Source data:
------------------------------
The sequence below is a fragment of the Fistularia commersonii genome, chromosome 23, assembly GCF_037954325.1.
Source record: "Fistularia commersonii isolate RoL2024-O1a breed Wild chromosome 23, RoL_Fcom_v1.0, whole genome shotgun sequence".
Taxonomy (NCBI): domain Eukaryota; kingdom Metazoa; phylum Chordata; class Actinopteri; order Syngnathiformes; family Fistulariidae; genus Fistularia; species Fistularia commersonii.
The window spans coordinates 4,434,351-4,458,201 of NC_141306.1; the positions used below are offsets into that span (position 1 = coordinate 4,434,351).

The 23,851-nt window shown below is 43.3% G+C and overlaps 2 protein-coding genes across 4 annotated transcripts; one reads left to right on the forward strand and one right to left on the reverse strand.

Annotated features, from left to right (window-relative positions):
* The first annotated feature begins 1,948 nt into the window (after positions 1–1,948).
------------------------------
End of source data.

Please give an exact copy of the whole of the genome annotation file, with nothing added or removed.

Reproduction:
The sequence below is a fragment of the Fistularia commersonii genome, chromosome 23, assembly GCF_037954325.1.
Source record: "Fistularia commersonii isolate RoL2024-O1a breed Wild chromosome 23, RoL_Fcom_v1.0, whole genome shotgun sequence".
Taxonomy (NCBI): domain Eukaryota; kingdom Metazoa; phylum Chordata; class Actinopteri; order Syngnathiformes; family Fistulariidae; genus Fistularia; species Fistularia commersonii.
The window spans coordinates 4,434,351-4,458,201 of NC_141306.1; the positions used below are offsets into that span (position 1 = coordinate 4,434,351).

The 23,851-nt window shown below is 43.3% G+C and overlaps 2 protein-coding genes across 4 annotated transcripts; one reads left to right on the forward strand and one right to left on the reverse strand.

Annotated features, from left to right (window-relative positions):
* The first annotated feature begins 1,948 nt into the window (after positions 1–1,948).